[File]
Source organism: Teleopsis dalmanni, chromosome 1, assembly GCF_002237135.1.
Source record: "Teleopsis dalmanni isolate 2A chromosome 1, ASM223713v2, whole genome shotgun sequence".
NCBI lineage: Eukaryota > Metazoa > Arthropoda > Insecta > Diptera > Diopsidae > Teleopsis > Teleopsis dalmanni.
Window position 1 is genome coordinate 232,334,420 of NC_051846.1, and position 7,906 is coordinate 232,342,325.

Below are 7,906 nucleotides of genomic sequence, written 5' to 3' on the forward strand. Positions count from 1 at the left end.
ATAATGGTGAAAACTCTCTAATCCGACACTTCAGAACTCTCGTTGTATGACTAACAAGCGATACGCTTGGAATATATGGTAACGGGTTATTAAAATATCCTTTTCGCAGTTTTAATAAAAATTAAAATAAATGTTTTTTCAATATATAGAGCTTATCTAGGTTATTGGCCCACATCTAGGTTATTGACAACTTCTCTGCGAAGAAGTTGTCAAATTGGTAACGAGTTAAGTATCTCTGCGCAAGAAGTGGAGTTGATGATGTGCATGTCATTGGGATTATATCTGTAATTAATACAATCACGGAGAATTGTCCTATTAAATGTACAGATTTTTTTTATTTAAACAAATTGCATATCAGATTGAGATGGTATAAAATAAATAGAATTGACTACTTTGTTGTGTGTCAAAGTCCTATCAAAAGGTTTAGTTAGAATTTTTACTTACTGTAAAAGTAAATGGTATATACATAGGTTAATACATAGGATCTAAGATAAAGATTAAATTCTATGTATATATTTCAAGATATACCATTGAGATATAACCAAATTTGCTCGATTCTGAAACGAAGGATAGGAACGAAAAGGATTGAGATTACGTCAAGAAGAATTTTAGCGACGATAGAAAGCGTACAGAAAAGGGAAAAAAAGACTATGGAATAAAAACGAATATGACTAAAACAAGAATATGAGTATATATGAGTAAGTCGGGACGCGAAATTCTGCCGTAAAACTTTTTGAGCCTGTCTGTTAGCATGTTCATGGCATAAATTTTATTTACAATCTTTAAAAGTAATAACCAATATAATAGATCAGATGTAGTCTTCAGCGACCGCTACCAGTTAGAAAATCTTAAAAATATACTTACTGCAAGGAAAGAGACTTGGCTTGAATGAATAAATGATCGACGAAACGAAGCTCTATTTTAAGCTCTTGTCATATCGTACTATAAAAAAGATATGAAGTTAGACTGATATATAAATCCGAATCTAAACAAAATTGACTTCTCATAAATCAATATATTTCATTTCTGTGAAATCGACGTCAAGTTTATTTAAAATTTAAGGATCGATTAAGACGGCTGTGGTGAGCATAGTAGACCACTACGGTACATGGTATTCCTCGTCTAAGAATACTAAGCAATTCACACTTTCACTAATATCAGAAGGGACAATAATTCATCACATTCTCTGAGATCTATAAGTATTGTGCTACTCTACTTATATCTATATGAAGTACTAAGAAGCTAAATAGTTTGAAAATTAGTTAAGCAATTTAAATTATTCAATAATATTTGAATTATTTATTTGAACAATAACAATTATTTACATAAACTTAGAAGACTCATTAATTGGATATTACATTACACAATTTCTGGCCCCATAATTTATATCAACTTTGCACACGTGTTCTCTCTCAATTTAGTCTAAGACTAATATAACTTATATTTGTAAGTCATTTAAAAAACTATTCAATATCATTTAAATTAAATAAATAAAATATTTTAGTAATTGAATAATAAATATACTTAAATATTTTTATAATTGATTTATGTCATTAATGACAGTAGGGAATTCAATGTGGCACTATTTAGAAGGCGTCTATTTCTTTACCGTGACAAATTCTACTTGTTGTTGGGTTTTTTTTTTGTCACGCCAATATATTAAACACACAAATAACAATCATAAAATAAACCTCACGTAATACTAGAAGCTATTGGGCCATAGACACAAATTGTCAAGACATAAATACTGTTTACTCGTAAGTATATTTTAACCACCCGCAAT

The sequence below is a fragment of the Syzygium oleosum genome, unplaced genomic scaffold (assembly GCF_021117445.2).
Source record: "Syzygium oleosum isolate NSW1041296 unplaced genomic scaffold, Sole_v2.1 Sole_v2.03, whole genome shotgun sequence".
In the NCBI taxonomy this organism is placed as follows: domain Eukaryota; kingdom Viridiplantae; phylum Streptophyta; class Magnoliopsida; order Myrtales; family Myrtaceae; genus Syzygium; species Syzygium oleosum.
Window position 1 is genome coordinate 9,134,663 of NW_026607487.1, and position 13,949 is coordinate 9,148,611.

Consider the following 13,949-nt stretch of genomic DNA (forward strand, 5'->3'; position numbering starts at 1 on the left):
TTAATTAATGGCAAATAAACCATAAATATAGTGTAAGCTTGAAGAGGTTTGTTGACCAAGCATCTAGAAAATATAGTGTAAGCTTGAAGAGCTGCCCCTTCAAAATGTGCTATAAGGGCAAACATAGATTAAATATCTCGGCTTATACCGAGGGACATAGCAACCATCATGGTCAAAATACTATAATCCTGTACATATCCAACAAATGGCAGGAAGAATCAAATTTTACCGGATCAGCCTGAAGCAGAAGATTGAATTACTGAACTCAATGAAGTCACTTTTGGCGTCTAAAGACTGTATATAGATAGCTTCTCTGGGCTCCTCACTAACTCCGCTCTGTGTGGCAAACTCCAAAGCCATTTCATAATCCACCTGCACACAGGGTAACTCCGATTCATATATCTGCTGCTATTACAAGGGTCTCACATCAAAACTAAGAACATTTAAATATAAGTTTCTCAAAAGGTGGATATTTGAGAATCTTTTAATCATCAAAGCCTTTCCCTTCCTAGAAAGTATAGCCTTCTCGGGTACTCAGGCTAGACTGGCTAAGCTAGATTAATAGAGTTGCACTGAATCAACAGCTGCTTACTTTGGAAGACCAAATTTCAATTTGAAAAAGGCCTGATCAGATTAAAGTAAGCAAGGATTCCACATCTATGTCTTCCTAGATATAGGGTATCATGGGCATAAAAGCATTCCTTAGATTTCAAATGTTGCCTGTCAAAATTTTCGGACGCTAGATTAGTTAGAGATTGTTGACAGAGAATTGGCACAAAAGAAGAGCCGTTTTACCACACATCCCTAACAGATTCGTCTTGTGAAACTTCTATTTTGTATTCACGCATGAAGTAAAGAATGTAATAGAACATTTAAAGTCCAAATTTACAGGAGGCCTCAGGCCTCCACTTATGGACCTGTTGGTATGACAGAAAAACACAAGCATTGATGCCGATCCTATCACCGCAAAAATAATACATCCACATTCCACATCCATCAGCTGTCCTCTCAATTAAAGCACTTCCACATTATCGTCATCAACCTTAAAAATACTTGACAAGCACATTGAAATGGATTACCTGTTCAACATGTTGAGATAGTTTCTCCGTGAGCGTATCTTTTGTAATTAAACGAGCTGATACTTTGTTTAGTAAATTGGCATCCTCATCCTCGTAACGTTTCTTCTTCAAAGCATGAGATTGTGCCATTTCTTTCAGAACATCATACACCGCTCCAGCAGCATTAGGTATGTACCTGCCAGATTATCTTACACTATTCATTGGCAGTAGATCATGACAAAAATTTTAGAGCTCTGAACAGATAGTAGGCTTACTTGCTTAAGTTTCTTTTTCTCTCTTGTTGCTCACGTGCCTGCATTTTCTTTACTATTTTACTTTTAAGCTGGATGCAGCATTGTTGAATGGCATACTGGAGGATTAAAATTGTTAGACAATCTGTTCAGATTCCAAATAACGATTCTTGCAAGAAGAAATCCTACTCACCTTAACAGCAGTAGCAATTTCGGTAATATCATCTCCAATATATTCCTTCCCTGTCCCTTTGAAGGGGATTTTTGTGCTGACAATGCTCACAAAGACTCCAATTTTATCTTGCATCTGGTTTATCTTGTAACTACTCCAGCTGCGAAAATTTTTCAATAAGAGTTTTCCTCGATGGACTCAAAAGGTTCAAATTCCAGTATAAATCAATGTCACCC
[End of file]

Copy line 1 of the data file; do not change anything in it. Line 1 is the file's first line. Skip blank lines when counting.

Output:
Source organism: Teleopsis dalmanni, chromosome 1, assembly GCF_002237135.1.